The aim of this proposal is to study the biological mechanism of mother-to-child transmission (MTCT) of HIV using samples already collected from a well-characterized cohort of 860 HIV(+) pregnant Malawian women and their offspring. We hypothesize that: 1) the risk of MTCT is increased as a result of increased maternal-fetal microtransfusion, 2) maternal HIV diversity is a risk factor for MTCT, 3) heteroduplex tracking assays can be used to distinguish infants infected with HIV parenterally versus infants infected through mucosal membranes and 4) HIV is transmitted to infants through cell-associated virus. In a preliminary study, we measured placental alkaline phosphatase (PLAP), a placenta-impermeable high-molecular weight enzyme, in umbilical serum as a marker for maternal-fetal microtransfusion. In a nested case-cohort study of 204 mother-child pairs, elevated umbilical PLAP was found to be is a risk factor for intrapartum, but not intrauterine MTCT. Our first specific aim is to extend these observations by a) measuring PLAP in the umbilical cord sera from the full cohort, and b) developing and using a second method for maternal fetal microtransfusion based on genetic polymorphisms. In the second aim we will document maternal and infant viral diversity using heteroduplex tracking assays and assess the correlation between maternal diversity and MTCT; furthermore, we will use the infant HIV population diversity data, along with the data from Specific Aim 1, to determine if infant infections are a result of a mucosal exposure or direct inoculation via maternal contamination of fetal circulation. In the third Aim we will compare the profiles of maternal, umbilical and neonatal plasma^ and cell-associated virus to determine the relative importance of the two compartments to transmission. Thus, the results of this project will suggest a comprehensive model of the vector, the route, and the maternal factors associated with HIV vertical transmission.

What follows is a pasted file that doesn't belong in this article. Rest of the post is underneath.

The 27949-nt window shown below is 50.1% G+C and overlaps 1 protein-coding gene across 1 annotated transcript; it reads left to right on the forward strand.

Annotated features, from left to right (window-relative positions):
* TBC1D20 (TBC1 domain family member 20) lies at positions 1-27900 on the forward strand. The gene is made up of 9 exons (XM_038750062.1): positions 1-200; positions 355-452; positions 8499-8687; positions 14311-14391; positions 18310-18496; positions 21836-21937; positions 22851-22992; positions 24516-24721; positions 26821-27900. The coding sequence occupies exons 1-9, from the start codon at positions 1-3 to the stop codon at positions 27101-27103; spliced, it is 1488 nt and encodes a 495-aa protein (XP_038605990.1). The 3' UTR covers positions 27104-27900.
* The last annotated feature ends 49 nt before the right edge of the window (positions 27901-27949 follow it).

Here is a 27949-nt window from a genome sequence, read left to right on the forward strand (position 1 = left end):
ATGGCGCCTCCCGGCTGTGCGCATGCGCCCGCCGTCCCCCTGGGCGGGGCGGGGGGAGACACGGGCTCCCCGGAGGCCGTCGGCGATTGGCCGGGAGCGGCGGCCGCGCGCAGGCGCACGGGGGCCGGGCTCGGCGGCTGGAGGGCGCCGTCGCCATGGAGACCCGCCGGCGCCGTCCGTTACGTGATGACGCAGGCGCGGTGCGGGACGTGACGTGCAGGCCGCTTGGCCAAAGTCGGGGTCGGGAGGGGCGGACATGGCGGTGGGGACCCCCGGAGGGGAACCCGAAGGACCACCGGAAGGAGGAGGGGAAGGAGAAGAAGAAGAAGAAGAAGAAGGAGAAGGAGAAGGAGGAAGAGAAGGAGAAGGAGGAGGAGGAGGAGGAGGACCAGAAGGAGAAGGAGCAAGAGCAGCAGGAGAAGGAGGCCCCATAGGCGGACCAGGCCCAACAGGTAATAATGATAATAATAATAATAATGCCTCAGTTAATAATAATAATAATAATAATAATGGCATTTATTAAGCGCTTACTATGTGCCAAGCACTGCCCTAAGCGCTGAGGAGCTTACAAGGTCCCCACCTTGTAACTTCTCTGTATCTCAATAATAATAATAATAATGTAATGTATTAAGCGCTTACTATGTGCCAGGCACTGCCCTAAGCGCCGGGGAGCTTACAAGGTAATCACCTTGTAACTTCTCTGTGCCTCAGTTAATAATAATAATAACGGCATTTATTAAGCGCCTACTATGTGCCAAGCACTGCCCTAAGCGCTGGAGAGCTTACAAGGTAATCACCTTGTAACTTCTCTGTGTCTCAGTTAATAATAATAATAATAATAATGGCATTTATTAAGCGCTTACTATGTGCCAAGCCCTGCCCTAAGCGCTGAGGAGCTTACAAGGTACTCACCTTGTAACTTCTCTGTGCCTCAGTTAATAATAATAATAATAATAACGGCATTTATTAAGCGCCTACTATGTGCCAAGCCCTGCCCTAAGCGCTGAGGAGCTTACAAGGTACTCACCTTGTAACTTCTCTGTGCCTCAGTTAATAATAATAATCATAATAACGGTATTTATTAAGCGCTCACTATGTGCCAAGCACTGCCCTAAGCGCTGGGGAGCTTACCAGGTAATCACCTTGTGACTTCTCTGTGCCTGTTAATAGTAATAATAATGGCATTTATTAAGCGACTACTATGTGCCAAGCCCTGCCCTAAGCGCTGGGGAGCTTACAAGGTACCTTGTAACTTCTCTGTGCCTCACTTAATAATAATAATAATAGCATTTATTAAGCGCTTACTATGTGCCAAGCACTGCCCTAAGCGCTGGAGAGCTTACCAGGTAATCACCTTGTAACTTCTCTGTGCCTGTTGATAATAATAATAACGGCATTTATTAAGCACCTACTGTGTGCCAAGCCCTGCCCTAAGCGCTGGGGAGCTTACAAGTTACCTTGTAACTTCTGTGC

National Institute of Health (NIH)
National Institute of Allergy and Infectious Diseases (NIAID)
Exploratory/Developmental Grants (R21)
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AIDS Clinical Studies and Epidemiology Study Section (ACE)
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Finzi, Diana
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University of North Carolina Chapel Hill
Public Health & Prev Medicine
Schools of Public Health
Chapel Hill
United States
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Kumar, Surender B; Handelman, Samuel K; Voronkin, Igor et al. (2011) Different regions of HIV-1 subtype C env are associated with placental localization and in utero mother-to-child transmission. J Virol 85:7142-52
Kwiek, Jesse J; Mwapasa, Victor; Alker, Alisa P et al. (2008) Socio-demographic characteristics associated with HIV and syphilis seroreactivity among pregnant women in Blantyre, Malawi, 2000-2004. Malawi Med J 20:80-5
Kwiek, Jesse J; Russell, Elizabeth S; Dang, Kristen K et al. (2008) The molecular epidemiology of HIV-1 envelope diversity during HIV-1 subtype C vertical transmission in Malawian mother-infant pairs. AIDS 22:863-71
Kwiek, Jesse J; Arney, Leslie A; Harawa, Visopo et al. (2008) Maternal-fetal DNA admixture is associated with intrapartum mother-to-child transmission of HIV-1 in Blantyre, Malawi. J Infect Dis 197:1378-81
Kwiek, Jesse J; Mwapasa, Victor; Milner Jr, Danny A et al. (2006) Maternal-fetal microtransfusions and HIV-1 mother-to-child transmission in Malawi. PLoS Med 3:e10